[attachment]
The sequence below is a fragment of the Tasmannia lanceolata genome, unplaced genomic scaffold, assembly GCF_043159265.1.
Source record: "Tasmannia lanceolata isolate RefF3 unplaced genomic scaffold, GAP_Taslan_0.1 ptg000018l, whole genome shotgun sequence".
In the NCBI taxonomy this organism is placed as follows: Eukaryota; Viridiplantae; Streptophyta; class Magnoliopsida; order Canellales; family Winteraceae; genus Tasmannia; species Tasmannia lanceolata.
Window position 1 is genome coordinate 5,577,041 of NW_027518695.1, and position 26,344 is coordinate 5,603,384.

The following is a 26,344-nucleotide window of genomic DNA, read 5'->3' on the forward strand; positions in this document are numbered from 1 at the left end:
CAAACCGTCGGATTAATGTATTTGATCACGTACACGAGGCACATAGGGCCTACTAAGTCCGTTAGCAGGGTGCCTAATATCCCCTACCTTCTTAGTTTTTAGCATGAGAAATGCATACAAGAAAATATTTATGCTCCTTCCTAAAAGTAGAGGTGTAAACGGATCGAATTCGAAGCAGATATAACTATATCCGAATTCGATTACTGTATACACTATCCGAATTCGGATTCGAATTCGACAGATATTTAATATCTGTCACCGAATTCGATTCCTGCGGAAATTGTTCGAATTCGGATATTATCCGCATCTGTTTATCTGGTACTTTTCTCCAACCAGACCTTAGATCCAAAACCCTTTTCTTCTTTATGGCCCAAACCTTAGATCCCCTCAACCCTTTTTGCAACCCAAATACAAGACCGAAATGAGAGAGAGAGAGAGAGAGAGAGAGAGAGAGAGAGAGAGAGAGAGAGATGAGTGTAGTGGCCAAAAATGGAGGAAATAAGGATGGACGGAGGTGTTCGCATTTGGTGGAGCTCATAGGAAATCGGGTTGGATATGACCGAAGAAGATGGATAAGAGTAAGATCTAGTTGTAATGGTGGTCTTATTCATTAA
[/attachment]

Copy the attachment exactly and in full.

The sequence below is a fragment of the Tasmannia lanceolata genome, unplaced genomic scaffold, assembly GCF_043159265.1.
Source record: "Tasmannia lanceolata isolate RefF3 unplaced genomic scaffold, GAP_Taslan_0.1 ptg000018l, whole genome shotgun sequence".
In the NCBI taxonomy this organism is placed as follows: Eukaryota; Viridiplantae; Streptophyta; class Magnoliopsida; order Canellales; family Winteraceae; genus Tasmannia; species Tasmannia lanceolata.
Window position 1 is genome coordinate 5,577,041 of NW_027518695.1, and position 26,344 is coordinate 5,603,384.

The following is a 26,344-nucleotide window of genomic DNA, read 5'->3' on the forward strand; positions in this document are numbered from 1 at the left end:
CAAACCGTCGGATTAATGTATTTGATCACGTACACGAGGCACATAGGGCCTACTAAGTCCGTTAGCAGGGTGCCTAATATCCCCTACCTTCTTAGTTTTTAGCATGAGAAATGCATACAAGAAAATATTTATGCTCCTTCCTAAAAGTAGAGGTGTAAACGGATCGAATTCGAAGCAGATATAACTATATCCGAATTCGATTACTGTATACACTATCCGAATTCGGATTCGAATTCGACAGATATTTAATATCTGTCACCGAATTCGATTCCTGCGGAAATTGTTCGAATTCGGATATTATCCGCATCTGTTTATCTGGTACTTTTCTCCAACCAGACCTTAGATCCAAAACCCTTTTCTTCTTTATGGCCCAAACCTTAGATCCCCTCAACCCTTTTTGCAACCCAAATACAAGACCGAAATGAGAGAGAGAGAGAGAGAGAGAGAGAGAGAGAGAGAGAGAGAGAGAGATGAGTGTAGTGGCCAAAAATGGAGGAAATAAGGATGGACGGAGGTGTTCGCATTTGGTGGAGCTCATAGGAAATCGGGTTGGATATGACCGAAGAAGATGGATAAGAGTAAGATCTAGTTGTAATGGTGGTCTTATTCATTAA